Minimally Invasive Microdiscectomy/Decompression
A minimally invasive lumbar microdiscectomy/decompression is utilized to remove herniated disc material and bony spurs that are causing nerve compression. A small incision less than one inch is made on the back and dilators are placed into the incision gradually separating the muscle to create a tunnel down to the bony spine. Through this tunnel, the surgeon can remove the bone and access the spinal canal. Utilizing a microscope, bony spurs and the herniated portion of the disc are removed decompressing the nerve, relieving pain and nerve dysfunction. The entire disc is not removed, only the portion compressing on the nerve. The tube is then removed and internal sutures are placed. The procedure takes approximately 1-2 hrs and patients are typically discharged the same day. Pain is usually the first symptoms to improve and weakness can improve over time. Numbness and tingling are the last symptoms to improve, if at all, depending upon the degree of nerve damage.
What Is Spinal Decompression?
Decompression refers to a surgical procedure performed to relieve pressure and alleviate pain caused by the impingement of bone and/or disc material on the spinal cord or nerves. Today, this can be done using minimally invasive spine surgery.
Why Do I Need This Procedure?
A spinal decompression is sometimes performed when an intervertebral disc ruptures or herniates in the spine and puts pressure on neural tissue, such as the spinal cord, nerves and/or nerve roots. This may cause pain and other symptoms in the neck, arms and legs, including numbness or muscle weakness. Other causes of neural impingement include spinal stenosis, spondylolisthesis, or in some rare cases a spinal tumor.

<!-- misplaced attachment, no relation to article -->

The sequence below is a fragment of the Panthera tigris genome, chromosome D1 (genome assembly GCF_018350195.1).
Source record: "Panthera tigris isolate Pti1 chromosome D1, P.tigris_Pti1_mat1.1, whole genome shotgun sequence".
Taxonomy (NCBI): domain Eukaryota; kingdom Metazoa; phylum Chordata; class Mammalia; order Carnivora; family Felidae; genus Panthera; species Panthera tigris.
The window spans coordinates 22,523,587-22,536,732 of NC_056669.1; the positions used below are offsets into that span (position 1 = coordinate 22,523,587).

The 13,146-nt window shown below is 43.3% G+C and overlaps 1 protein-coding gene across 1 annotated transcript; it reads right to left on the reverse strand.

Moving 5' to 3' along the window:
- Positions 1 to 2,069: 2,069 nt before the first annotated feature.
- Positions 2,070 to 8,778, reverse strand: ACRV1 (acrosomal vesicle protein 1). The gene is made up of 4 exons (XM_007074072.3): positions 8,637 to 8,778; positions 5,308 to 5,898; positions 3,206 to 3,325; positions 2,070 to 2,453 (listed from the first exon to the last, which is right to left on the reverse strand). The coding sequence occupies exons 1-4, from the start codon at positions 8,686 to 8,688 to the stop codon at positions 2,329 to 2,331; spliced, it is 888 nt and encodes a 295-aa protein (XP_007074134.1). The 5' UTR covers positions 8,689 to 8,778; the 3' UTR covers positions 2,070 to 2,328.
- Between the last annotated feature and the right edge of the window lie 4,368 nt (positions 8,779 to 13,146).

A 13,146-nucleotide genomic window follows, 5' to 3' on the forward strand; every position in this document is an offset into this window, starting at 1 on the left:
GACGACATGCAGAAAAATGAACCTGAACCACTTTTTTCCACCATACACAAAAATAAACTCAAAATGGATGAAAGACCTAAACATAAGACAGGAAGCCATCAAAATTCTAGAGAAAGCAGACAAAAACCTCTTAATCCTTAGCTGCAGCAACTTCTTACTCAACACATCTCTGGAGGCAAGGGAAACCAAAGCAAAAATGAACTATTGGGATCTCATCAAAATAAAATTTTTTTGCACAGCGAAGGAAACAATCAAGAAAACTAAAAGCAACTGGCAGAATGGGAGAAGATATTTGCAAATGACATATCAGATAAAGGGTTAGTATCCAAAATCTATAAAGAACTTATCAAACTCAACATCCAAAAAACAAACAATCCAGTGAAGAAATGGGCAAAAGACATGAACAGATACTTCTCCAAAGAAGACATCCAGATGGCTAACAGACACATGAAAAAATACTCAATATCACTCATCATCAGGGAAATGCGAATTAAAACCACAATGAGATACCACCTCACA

Spinal surgeons perform a variety of procedures to achieve decompression. When determining the optimal surgical procedure, a surgeon will consider patient pathology (the structural and functional changes that led to the patient’s neurological dysfunction), the level or levels of the spine affected, the patient’s medical history and his or her surgical experience and training.
There are several types of decompression procedures, including:
How Is A Spinal Decompression Performed?
During a decompression procedure, your surgeon typically will, depending on the specific procedure:
- Make an incision over the vertebra(e) to be treated.
- Gently pull aside soft tissue – skin, fat and muscle – to expose the vertebra(e).
- Cut away all or part of the vertebral element to relieve the source of compression.
- Remove any other sources of compression; i.e., bone spurs and/or disc material (discectomy).
- Ease the soft tissues back into place and close the incision.
A decompression procedure also may be performed in conjunction with spinal fusion. This involves placing bone graft or bone graft substitute between two or more affected vertebrae to promote bone growth between the vertebral bodies. The graft material acts as a binding medium and helps to maintain normal disc height – as the body heals, the vertebral bone and bone graft eventually grow together to join the vertebrae and stabilize the spine.
Today, spinal decompression also can be performed through a minimally invasive procedure that allows your spine surgeon to dilate the muscles surrounding your spine rather than separating the muscles from the spine.
A minimally invasive spinal decompression procedure typically leaves patient with only a small scar when compared to traditional, open spinal surgery. Surgical discomfort often may be relieved with medication, and some patients undergoing a minimally invasive decompression are able to go home the day after surgery.
To determine whether you are a candidate for minimally invasive spinal decompression surgery, talk with your doctor.